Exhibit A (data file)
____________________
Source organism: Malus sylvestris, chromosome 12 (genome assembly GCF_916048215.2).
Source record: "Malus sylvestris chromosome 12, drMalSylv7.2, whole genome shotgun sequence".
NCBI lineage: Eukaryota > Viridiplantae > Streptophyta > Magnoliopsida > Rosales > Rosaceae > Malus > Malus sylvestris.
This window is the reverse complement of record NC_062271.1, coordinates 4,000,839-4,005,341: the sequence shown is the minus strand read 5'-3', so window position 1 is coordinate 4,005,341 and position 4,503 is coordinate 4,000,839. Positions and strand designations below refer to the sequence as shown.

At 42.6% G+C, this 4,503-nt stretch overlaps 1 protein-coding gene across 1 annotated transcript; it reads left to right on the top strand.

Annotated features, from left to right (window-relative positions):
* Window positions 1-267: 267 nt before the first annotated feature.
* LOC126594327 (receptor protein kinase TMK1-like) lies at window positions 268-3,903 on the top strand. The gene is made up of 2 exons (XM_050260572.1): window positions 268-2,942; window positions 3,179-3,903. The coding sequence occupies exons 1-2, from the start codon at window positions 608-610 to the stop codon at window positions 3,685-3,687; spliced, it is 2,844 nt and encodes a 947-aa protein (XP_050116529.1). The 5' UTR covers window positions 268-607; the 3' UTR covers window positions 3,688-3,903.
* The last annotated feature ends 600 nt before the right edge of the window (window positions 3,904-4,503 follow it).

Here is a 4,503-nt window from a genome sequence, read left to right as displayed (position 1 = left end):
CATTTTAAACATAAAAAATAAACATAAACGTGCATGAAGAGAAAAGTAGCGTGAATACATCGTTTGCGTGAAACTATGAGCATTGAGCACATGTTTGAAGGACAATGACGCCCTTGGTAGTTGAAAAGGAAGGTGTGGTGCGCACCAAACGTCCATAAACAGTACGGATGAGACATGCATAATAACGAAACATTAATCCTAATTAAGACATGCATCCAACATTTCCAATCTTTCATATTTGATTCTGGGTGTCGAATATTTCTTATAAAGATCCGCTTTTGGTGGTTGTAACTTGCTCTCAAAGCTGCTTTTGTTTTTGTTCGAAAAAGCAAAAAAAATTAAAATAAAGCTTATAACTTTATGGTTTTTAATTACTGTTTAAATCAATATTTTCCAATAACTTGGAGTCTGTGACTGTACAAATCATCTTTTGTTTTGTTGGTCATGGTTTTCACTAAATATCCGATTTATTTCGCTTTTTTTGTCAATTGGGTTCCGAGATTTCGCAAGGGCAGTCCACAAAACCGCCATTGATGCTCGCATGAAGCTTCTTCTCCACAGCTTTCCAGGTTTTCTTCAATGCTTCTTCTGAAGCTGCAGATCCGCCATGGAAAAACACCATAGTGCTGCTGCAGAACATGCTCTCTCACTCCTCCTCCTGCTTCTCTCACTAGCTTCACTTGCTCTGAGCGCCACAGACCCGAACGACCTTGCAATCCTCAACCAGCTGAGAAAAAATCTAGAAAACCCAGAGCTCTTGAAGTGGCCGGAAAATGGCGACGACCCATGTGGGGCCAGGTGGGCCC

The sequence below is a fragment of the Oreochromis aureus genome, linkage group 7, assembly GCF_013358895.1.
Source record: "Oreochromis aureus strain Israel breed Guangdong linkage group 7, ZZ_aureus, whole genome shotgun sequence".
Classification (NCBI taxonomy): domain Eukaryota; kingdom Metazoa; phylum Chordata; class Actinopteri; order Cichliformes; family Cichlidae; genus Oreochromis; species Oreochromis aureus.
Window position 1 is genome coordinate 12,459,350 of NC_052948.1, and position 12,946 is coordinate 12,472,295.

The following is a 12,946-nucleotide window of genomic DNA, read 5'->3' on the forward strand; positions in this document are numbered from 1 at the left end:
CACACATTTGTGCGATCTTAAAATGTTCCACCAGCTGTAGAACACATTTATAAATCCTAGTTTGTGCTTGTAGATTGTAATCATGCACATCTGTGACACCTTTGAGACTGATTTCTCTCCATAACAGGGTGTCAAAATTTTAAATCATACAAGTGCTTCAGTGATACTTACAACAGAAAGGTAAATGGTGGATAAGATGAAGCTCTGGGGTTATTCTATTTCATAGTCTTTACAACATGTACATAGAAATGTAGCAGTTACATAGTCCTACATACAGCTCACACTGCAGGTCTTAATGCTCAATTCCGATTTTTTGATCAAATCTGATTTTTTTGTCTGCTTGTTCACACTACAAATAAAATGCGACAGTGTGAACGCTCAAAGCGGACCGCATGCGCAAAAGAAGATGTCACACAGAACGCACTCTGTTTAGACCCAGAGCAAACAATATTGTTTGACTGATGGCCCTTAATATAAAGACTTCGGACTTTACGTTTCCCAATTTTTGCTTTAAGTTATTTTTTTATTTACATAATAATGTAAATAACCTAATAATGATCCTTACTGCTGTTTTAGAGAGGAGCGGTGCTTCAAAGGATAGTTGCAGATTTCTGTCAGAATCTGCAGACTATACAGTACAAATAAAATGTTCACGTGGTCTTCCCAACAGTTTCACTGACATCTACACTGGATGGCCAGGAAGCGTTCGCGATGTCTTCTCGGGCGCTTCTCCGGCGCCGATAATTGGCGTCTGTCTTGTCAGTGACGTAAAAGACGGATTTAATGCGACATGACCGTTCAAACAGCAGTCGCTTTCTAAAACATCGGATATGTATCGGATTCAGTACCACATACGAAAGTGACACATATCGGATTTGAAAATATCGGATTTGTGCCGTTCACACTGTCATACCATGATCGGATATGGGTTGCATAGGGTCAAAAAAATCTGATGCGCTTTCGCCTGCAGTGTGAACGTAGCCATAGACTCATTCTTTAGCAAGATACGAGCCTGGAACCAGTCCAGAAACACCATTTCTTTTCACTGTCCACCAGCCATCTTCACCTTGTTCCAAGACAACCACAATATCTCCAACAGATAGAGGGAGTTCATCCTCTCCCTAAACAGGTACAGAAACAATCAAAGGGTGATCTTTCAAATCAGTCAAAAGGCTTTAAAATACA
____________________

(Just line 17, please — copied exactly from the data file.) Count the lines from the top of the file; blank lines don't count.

CACACATTTGTGCGATCTTAAAATGTTCCACCAGCTGTAGAACACATTTATAAATCCTAGTTTGTGCTTGTAGATTGTAATCATGCACATCTGTGACACCTTTGAGACTGATTTCTCTCCATAACAGGGTGTCAAAATTTTAAATCATACAAGTGCTTCAGTGATACTTACAACAGAAAGGTAAATGGTGGATAAGATGAAGCTCTGGGGTTATTCTATTTCATAGTCTTTACAACATGTACATAGAAATGTAGCAGTTACATAGTCCTACATACAGCTCACACTGCAGGTCTTAATGCTCAATTCCGATTTTTTGATCAAATCTGATTTTTTTGTCTGCTTGTTCACACTACAAATAAAATGCGACAGTGTGAACGCTCAAAGCGGACCGCATGCGCAAAAGAAGATGTCACACAGAACGCACTCTGTTTAGACCCAGAGCAAACAATATTGTTTGACTGATGGCCCTTAATATAAAGACTTCGGACTTTACGTTTCCCAATTTTTGCTTTAAGTTATTTTTTTATTTACATAATAATGTAAATAACCTAATAATGATCCTTACTGCTGTTTTAGAGAGGAGCGGTGCTTCAAAGGATAGTTGCAGATTTCTGTCAGAATCTGCAGACTATACAGTACAAATAAAATGTTCACGTGGTCTTCCCAACAGTTTCACTGACATCTACACTGGATGGCCAGGAAGCGTTCGCGATGTCTTCTCGGGCGCTTCTCCGGCGCCGATAATTGGCGTCTGTCTTGTCAGTGACGTAAAAGACGGATTTAATGCGACATGACCGTTCAAACAGCAGTCGCTTTCTAAAACATCGGATATGTATCGGATTCAGTACCACATACGAAAGTGACACATATCGGATTTGAAAATATCGGATTTGTGCCGTTCACACTGTCATACCATGATCGGATATGGGTTGCATAGGGTCAAAAAAATCTGATGCGCTTTCGCCTGCAGTGTGAACGTAGCCATAGACTCATTCTTTAGCAAGATACGAGCCTGGAACCAGTCCAGAAACACCATTTCTTTTCACTGTCCACCAGCCATCTTCACCTTGTTCCAAGACAACCACAATATCTCCAACAGATAGAGGGAGTTCATCCTCTCCCTAAACAGGTACAGAAACAATCAAAGGGTGATCTTTCAAATCAGTCAAAAGGCTTTAAAATACA